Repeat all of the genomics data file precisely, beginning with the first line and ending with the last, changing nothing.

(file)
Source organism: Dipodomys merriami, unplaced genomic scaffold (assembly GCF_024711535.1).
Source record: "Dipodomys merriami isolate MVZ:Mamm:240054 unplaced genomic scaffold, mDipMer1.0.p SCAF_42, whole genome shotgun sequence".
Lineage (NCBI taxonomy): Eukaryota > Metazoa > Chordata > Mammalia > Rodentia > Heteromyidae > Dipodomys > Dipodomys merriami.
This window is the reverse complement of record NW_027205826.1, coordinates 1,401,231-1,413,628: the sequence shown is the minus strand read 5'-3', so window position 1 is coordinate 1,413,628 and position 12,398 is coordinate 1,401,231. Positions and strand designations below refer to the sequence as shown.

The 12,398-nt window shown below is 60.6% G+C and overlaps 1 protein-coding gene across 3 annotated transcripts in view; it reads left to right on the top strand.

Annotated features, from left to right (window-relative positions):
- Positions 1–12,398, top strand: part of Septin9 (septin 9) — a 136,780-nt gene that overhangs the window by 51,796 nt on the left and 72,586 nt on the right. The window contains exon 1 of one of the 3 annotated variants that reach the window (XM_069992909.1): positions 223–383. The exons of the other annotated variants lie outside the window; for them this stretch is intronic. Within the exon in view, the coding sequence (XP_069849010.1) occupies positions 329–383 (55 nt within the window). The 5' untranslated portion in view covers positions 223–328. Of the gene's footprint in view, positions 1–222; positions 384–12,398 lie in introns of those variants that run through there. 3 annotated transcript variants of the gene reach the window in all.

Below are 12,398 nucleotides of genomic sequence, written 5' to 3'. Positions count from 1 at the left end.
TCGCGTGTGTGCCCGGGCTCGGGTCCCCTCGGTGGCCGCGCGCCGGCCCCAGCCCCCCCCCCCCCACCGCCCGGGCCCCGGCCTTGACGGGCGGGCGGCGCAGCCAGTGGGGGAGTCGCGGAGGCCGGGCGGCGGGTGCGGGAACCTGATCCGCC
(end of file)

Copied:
Source organism: Dipodomys merriami, unplaced genomic scaffold (assembly GCF_024711535.1).
Source record: "Dipodomys merriami isolate MVZ:Mamm:240054 unplaced genomic scaffold, mDipMer1.0.p SCAF_42, whole genome shotgun sequence".
Lineage (NCBI taxonomy): Eukaryota > Metazoa > Chordata > Mammalia > Rodentia > Heteromyidae > Dipodomys > Dipodomys merriami.
This window is the reverse complement of record NW_027205826.1, coordinates 1,401,231-1,413,628: the sequence shown is the minus strand read 5'-3', so window position 1 is coordinate 1,413,628 and position 12,398 is coordinate 1,401,231. Positions and strand designations below refer to the sequence as shown.

The 12,398-nt window shown below is 60.6% G+C and overlaps 1 protein-coding gene across 3 annotated transcripts in view; it reads left to right on the top strand.

Annotated features, from left to right (window-relative positions):
- Positions 1–12,398, top strand: part of Septin9 (septin 9) — a 136,780-nt gene that overhangs the window by 51,796 nt on the left and 72,586 nt on the right. The window contains exon 1 of one of the 3 annotated variants that reach the window (XM_069992909.1): positions 223–383. The exons of the other annotated variants lie outside the window; for them this stretch is intronic. Within the exon in view, the coding sequence (XP_069849010.1) occupies positions 329–383 (55 nt within the window). The 5' untranslated portion in view covers positions 223–328. Of the gene's footprint in view, positions 1–222; positions 384–12,398 lie in introns of those variants that run through there. 3 annotated transcript variants of the gene reach the window in all.

Below are 12,398 nucleotides of genomic sequence, written 5' to 3'. Positions count from 1 at the left end.
TCGCGTGTGTGCCCGGGCTCGGGTCCCCTCGGTGGCCGCGCGCCGGCCCCAGCCCCCCCCCCCCCACCGCCCGGGCCCCGGCCTTGACGGGCGGGCGGCGCAGCCAGTGGGGGAGTCGCGGAGGCCGGGCGGCGGGTGCGGGAACCTGATCCGCC